with us it remaineth but as a part of physic. I
am of opinion, that the use of it, as it was with

Experiments in consort touching sleep.
the Romans, was hurtful to health; for that it 744. Those that are very cold, and especially
made the body soft, and easy to waste. For the in their feet, cannot get to sleep: the cause may
Turks it is more proper, because that their drink- be, for that in sleep is required a free respiration,
ing water and feeding upon rice, and other food which cold doth shut in and hinder; for we see
of small nourishment, maketh their bodies so that in great colds, one can scarce draw his
solid and hard, as you need not fear that bathing breath. Another cause may be, for that cold call-
should make them frothy. Besides, the Turks eth the spirits to succour, and therefore they can-
are great sitters, and seldom walk, whereby they not so well close, and go together in the head,
sweat less, and need bathing more. But yet cer- which is ever requisite to sleep. And for the
tain it is that bathing, and especially anointing, same cause, pain and noise hinder sleep; and
may be so used as it may be a great help to darkness, contrariwise, furthereth sleep.
health, and prolongation of life. But hereof we 745. Some noises, whereof we spake in the
shall speak in due place, when we come to handle hundred and twelfth experiment, help sleep: as
experiments medicinal.

the blowing of the wind, the trickling of water,

humming of bees, soft singing, reading, &c. The Experiment solitary touching chambletting of cause is, for that they move in the spirits a gentle paper.

attention ; and whatsoever moveth attention with741. The Turks have a pretty art of chamblet-out too much labour stilleth the natural and disting of paper, which is not with us in use. They cursive motion of the spirits. take divers oiled colours, and put them severally, 746. Sleep nourisheth, or at least preserveth in drops, upon water, and stir the water lightly, bodies, a long time, without other nourishment. and then wet their paper, being of some thick- Beasts that sleep in winter, as it is noted of wild ness, with it, and the paper will be waved and bears, during their sleep wax very fat, though veined, like chamblet or marble.

they eat nothing. Bats have been found in ovens,

and other hollow close places, matted one upon Experiment solitary touching cuttle-ink.

another: and therefore it is likely that they sleep 742. It is somewhat strange, that the blood of in the winter time, and eat nothing. Query, all birds and beasts and fishes should be of a red whether bees do not sleep all winter, and spare colour, and only the blood of the cuttle should be their honey? Butterflies, and other flies, do not as black as ink. A man would think, that the only sleep, but lie as dead all winter; and yet cause should be the high concoction of that with a little heat of sun or fire, revive again. A blood; for we see in ordinary puddings, that the dormouse, both winter and summer, will sleep boiling turneth the blood to be black; and the some days together, and eat nothing. cuttle is accounted a delicate meat, and much in request.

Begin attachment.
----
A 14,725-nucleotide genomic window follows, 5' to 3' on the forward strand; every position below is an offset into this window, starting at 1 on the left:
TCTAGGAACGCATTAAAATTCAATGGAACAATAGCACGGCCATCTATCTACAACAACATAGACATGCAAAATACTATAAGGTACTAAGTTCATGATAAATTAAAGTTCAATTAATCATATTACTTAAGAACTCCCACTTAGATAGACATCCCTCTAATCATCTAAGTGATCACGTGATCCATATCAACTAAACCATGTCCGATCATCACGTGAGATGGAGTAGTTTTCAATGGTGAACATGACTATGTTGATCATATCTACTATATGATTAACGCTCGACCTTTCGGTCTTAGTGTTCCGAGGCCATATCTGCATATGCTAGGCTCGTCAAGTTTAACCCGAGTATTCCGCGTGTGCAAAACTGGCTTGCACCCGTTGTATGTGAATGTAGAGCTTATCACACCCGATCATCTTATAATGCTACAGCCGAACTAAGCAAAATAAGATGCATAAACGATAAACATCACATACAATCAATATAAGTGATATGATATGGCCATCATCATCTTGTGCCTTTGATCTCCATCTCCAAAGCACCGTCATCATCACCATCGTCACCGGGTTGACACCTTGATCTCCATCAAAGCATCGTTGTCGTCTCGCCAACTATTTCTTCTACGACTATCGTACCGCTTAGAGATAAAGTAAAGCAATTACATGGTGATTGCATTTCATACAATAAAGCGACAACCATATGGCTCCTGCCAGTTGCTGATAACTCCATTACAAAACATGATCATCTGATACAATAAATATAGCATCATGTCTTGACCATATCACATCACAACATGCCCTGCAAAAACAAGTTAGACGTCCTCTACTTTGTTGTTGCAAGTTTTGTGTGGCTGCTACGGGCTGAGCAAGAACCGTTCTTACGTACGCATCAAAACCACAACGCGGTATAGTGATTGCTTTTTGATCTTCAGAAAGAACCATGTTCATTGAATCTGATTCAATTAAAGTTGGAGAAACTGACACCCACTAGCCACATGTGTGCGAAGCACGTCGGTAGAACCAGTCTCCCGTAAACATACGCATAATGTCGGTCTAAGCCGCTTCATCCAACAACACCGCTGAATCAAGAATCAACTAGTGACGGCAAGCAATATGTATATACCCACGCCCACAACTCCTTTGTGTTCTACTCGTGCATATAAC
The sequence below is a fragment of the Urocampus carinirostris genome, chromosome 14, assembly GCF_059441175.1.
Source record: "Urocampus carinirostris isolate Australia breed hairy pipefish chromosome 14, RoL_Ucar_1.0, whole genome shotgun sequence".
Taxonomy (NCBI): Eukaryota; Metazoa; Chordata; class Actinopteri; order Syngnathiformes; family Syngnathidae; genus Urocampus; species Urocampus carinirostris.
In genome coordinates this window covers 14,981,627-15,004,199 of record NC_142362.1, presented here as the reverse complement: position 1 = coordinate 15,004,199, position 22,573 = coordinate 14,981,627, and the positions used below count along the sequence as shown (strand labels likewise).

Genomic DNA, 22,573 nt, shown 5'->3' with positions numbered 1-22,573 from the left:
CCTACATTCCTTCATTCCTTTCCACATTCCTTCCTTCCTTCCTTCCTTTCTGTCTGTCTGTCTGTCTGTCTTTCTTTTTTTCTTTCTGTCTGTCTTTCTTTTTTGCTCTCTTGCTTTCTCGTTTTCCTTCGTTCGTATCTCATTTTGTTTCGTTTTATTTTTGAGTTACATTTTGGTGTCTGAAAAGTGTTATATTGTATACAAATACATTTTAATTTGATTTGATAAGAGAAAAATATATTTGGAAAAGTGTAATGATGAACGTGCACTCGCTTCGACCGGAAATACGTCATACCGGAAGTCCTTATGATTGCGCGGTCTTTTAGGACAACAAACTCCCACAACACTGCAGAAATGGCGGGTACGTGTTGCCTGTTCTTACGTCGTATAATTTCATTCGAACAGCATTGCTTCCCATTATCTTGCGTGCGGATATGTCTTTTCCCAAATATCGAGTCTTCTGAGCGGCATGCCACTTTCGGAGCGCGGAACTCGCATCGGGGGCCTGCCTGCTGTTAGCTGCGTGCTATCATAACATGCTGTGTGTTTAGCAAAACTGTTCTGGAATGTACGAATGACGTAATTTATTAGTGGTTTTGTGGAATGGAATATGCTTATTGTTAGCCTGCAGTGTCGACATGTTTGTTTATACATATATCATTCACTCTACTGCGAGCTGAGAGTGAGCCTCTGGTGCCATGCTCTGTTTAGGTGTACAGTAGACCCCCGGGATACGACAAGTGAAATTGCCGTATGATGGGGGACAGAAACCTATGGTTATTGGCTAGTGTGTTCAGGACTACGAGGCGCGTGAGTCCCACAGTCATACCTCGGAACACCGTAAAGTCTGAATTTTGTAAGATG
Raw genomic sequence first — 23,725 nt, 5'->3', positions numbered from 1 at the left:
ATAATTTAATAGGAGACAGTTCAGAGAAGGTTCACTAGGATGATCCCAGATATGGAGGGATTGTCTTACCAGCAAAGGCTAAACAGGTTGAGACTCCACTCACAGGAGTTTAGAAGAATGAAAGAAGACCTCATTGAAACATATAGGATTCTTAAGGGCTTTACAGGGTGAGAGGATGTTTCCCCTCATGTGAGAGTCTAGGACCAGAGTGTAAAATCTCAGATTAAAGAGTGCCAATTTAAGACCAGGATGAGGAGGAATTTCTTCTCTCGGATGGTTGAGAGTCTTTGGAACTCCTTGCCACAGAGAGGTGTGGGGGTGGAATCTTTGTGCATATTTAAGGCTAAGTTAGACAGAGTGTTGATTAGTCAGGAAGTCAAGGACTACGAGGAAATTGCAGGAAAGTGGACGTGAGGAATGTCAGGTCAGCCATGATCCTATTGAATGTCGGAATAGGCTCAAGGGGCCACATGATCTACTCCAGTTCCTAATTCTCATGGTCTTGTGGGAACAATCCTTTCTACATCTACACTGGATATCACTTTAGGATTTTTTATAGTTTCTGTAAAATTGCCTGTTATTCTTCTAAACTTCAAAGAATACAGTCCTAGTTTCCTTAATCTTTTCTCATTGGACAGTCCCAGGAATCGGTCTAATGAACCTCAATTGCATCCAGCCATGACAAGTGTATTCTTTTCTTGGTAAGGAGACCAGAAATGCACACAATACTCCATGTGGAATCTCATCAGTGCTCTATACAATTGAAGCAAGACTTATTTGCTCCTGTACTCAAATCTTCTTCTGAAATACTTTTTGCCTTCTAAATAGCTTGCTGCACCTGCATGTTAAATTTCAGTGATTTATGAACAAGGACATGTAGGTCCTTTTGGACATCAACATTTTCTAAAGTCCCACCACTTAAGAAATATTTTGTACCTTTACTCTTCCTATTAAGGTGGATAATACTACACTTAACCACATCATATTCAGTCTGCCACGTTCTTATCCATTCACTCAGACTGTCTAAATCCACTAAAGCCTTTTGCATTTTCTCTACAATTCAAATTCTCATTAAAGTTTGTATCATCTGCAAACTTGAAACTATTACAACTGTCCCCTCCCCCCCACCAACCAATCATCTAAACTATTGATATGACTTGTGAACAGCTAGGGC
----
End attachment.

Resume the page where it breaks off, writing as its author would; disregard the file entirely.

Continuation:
Experiments in consort touching teeth and hard

substances in the bodies of living creatures. Erperiment solitary touching increase of weight in

To restore teeth in age, were magnale naturæ. earth.

It may be thought of. But howsoever, the nature 743. It is reported of credit, that if you take of the teeth deserveth to be inquired of, as well earth from land adjoining to the river of Nile, and as the other parts of living creatures' bodies. preserve it in that manner that it neither come to 747. There be five parts in the bodies of living be wet nor wasted; and weigh it daily, it will creatures, that are of hard substance; the skull, not alter weight until the seventeenth of June, the teeth, the bones, the horns, and the nails. which is the day when the river beginneth to rise ; The greatest quantity of hard substance continued and then it will grow more and more ponderous, is towards the head. For there is the skull of till the river cometh to its height. Which if it be one entire bone; there are the teeth ; there are true, it cannot be caused but by the air, which the maxillary bones ; there is the hard bone that then beginneth to condense; and so turneth with-is the instrument of hearing; and thence issue in that small mould into a degree of moisture, the horns; so that the building of living creatures' which produceth weight. So it hath been ob- bodies is like the building of a timber house, served, that tooacco, cut, and weighed, and then where the walls and other parts have columns dried by the fire, loseth weight; and after being and beams; but the roof is, in the better sort of laid in the open air, recovereth weight again. houses, all tile, or lead, or stone. As for birds. And it should seem, that as soon as ever the river they have three other hard substances proper to beginneth to increase, the whole body of the air them; the bill, which is of like matter with the thereabouts suffereth a change: for, that which teeth : for no birds have teeth : the shell of the is more strange, it is credibly affirmed, that upon legg: and their quills : for as for their spur, it is.

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but a nail. But no living creatures that have 754. Horses have, at three years old, a tooth shells very hard, as oysters, cockles, muscles, put forth, which they call the colt's tooth: and at scallops, crabs, lobsters, craw-fish, shrimps, and four years old there cometh the mark tooth, which especially the tortoise, have bones within them, hath a hole as big as you may lay a pea within but only little gristles.